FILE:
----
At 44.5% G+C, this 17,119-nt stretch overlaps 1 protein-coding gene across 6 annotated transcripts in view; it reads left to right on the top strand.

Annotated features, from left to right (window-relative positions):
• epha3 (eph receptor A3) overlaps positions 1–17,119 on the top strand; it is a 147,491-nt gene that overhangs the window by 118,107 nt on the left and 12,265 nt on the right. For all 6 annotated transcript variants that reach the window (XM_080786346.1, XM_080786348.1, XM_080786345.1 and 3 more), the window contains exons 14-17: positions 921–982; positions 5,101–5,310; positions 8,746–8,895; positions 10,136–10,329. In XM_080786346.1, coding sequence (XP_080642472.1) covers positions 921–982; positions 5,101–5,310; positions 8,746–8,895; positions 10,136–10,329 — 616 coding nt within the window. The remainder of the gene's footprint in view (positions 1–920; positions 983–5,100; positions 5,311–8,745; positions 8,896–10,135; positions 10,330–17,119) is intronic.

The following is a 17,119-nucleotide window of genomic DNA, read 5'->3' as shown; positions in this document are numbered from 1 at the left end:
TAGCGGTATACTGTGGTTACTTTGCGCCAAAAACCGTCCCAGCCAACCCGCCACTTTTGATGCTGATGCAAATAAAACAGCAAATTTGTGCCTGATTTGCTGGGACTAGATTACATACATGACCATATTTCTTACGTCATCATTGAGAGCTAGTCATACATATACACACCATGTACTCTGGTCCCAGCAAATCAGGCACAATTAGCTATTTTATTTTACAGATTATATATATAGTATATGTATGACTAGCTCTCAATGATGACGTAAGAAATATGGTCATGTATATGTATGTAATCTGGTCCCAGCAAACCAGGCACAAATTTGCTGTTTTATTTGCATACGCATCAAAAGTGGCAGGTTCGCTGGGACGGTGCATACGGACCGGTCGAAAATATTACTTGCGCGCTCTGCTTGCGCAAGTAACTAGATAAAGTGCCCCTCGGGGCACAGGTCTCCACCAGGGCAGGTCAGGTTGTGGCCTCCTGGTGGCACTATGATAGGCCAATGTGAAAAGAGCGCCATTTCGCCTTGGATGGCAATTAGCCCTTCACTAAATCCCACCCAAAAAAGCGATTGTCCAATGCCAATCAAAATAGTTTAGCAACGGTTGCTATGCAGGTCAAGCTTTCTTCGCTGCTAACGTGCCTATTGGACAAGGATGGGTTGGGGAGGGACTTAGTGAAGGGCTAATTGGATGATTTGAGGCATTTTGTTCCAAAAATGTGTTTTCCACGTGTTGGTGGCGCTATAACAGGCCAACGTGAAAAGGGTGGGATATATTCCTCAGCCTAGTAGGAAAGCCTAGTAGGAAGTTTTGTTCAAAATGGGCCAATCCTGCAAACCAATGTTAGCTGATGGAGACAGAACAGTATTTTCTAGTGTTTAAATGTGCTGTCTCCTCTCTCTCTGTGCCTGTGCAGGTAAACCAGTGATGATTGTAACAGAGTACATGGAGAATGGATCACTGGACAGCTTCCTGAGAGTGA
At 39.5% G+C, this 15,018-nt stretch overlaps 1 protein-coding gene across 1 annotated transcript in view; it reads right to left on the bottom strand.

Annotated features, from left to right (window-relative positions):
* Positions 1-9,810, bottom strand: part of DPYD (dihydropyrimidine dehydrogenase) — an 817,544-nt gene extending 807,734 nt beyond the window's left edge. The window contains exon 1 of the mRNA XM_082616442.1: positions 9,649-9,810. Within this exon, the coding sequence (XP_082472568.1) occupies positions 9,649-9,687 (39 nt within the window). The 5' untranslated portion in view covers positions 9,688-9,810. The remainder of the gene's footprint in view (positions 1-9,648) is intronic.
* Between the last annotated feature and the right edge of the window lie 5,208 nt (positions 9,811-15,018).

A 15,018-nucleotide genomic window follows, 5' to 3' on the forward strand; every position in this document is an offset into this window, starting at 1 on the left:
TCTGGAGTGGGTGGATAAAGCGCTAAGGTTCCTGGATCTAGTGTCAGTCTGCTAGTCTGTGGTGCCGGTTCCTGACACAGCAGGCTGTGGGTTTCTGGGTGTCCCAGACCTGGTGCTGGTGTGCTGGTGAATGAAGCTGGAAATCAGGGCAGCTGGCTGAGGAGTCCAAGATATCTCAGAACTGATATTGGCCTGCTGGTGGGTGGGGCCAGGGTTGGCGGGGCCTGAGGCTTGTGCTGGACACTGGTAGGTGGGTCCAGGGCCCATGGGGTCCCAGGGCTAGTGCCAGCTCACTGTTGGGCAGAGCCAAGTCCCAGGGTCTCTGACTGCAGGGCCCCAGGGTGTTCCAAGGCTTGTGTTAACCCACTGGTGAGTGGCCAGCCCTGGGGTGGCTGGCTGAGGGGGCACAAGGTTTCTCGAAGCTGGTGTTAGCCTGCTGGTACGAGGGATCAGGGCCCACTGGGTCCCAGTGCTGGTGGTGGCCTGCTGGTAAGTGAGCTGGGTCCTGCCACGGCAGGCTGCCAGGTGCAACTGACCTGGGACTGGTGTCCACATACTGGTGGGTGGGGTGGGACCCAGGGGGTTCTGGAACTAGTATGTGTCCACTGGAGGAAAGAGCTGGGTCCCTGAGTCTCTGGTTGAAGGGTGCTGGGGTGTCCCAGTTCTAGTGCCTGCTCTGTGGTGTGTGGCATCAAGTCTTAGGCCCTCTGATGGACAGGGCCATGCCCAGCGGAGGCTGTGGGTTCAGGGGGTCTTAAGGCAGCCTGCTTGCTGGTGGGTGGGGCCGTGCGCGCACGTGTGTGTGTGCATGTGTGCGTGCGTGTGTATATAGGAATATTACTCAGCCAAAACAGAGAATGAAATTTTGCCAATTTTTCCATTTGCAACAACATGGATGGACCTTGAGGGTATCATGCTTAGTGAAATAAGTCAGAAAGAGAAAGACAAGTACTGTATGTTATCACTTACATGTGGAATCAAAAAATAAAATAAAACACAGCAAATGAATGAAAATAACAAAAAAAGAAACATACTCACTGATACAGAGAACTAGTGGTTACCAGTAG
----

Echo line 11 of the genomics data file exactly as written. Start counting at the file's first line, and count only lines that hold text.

TCTGGAGTGGGTGGATAAAGCGCTAAGGTTCCTGGATCTAGTGTCAGTCTGCTAGTCTGTGGTGCCGGTTCCTGACACAGCAGGCTGTGGGTTTCTGGGTGTCCCAGACCTGGTGCTGGTGTGCTGGTGAATGAAGCTGGAAATCAGGGCAGCTGGCTGAGGAGTCCAAGATATCTCAGAACTGATATTGGCCTGCTGGTGGGTGGGGCCAGGGTTGGCGGGGCCTGAGGCTTGTGCTGGACACTGGTAGGTGGGTCCAGGGCCCATGGGGTCCCAGGGCTAGTGCCAGCTCACTGTTGGGCAGAGCCAAGTCCCAGGGTCTCTGACTGCAGGGCCCCAGGGTGTTCCAAGGCTTGTGTTAACCCACTGGTGAGTGGCCAGCCCTGGGGTGGCTGGCTGAGGGGGCACAAGGTTTCTCGAAGCTGGTGTTAGCCTGCTGGTACGAGGGATCAGGGCCCACTGGGTCCCAGTGCTGGTGGTGGCCTGCTGGTAAGTGAGCTGGGTCCTGCCACGGCAGGCTGCCAGGTGCAACTGACCTGGGACTGGTGTCCACATACTGGTGGGTGGGGTGGGACCCAGGGGGTTCTGGAACTAGTATGTGTCCACTGGAGGAAAGAGCTGGGTCCCTGAGTCTCTGGTTGAAGGGTGCTGGGGTGTCCCAGTTCTAGTGCCTGCTCTGTGGTGTGTGGCATCAAGTCTTAGGCCCTCTGATGGACAGGGCCATGCCCAGCGGAGGCTGTGGGTTCAGGGGGTCTTAAGGCAGCCTGCTTGCTGGTGGGTGGGGCCGTGCGCGCACGTGTGTGTGTGCATGTGTGCGTGCGTGTGTATATAGGAATATTACTCAGCCAAAACAGAGAATGAAATTTTGCCAATTTTTCCATTTGCAACAACATGGATGGACCTTGAGGGTATCATGCTTAGTGAAATAAGTCAGAAAGAGAAAGACAAGTACTGTATGTTATCACTTACATGTGGAATCAAAAAATAAAATAAAACACAGCAAATGAATGAAAATAACAAAAAAAGAAACATACTCACTGATACAGAGAACTAGTGGTTACCAGTAG